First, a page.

From: David Starner (firstname.lastname@example.org)
Date: Tue Oct 02 2007 - 11:28:40 CST
On 10/1/07, Dmitry Turin <email@example.com> wrote:
> And plain text does not need whole heavy (!) programming library to render,
> it needs only little programming code.
Unicode already stresses what can be done by many Unicode renderers,
and many places that support plain text already ignore harder parts of
Unicode. (And no, they won't get fixed, because fixing, say,
character-cell terminals to support all of Unicode would require
throwing out the technology and rewriting the specifications from the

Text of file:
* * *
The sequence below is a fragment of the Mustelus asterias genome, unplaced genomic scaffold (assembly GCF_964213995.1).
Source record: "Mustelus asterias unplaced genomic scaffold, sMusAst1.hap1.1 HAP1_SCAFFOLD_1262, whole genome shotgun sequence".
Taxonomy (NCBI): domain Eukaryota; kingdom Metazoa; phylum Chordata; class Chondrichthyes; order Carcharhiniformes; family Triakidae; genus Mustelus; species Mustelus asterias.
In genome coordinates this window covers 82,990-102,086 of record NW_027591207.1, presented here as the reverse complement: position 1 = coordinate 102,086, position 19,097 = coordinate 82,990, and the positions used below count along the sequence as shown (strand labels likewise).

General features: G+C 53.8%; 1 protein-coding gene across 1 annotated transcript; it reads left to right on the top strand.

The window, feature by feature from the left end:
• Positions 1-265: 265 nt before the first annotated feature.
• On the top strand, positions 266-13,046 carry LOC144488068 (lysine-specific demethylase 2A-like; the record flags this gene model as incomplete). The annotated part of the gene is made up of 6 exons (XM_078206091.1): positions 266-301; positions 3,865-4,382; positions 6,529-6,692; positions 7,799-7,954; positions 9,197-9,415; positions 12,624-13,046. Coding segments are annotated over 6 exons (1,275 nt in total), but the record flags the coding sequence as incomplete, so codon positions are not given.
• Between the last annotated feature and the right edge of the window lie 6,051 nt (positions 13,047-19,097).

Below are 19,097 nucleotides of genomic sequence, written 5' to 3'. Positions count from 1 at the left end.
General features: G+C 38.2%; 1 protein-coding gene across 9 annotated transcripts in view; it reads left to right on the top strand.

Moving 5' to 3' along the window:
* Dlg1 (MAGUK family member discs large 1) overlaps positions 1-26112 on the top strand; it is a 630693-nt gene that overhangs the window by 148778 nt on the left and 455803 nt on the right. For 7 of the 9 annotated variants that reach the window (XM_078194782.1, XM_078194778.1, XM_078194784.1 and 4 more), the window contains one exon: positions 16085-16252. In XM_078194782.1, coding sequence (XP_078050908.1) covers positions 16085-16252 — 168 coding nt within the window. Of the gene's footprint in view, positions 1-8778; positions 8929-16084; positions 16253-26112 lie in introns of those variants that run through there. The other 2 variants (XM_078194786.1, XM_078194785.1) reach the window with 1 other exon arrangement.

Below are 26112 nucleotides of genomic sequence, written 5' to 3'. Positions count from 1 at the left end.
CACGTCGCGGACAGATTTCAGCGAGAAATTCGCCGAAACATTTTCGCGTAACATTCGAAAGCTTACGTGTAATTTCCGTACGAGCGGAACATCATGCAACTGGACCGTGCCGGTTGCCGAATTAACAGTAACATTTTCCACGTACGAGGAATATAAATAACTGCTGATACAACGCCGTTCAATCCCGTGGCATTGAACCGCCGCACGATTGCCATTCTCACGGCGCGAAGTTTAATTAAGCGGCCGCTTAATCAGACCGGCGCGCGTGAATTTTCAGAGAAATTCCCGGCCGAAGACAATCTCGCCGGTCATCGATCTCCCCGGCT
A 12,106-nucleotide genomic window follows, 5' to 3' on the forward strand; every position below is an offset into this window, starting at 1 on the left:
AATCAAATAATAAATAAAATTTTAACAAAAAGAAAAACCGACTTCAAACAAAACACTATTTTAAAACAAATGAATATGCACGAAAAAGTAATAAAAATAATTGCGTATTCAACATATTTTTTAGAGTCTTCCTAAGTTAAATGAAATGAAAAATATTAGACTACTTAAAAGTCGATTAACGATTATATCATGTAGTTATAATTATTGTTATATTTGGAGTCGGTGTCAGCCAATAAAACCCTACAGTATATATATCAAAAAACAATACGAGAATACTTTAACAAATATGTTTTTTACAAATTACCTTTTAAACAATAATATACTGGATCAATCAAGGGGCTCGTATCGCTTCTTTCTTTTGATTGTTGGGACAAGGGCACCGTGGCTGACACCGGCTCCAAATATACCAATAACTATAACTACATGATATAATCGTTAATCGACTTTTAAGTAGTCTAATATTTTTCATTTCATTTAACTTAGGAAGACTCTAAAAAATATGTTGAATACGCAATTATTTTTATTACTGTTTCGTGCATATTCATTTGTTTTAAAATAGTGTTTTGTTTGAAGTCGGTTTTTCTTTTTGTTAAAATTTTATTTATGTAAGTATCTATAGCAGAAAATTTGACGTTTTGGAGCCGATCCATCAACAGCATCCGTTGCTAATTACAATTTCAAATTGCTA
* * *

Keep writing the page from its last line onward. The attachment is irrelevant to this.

ground up.) If you add another complex rendering feature, the only
things that will really attempt to handle it are things that attempt a
full Unicode implementation, which generally have a rich text renderer
at hand wherever people would really need this feature.
Heavy programming library? TeX was written in the 70s and early 80s,
and originally finalized in 1982. It ran on machines like the VAX--a
1985 model is listed as coming with 1 MB of onboard memory, and the
1977 VAX is known for having "about" one MIPS of computing power.
Recently, for $500, I bought a computer with monitor and everything
that has 1 GB of memory and roughly 5000 MIPS of computing power. TeX
isn't heavy by any modern standard, and there's no reason not to turn
to it or something like it when you actually need its services.
This archive was generated by hypermail 2.1.5 : Tue Oct 02 2007 - 11:31:06 CST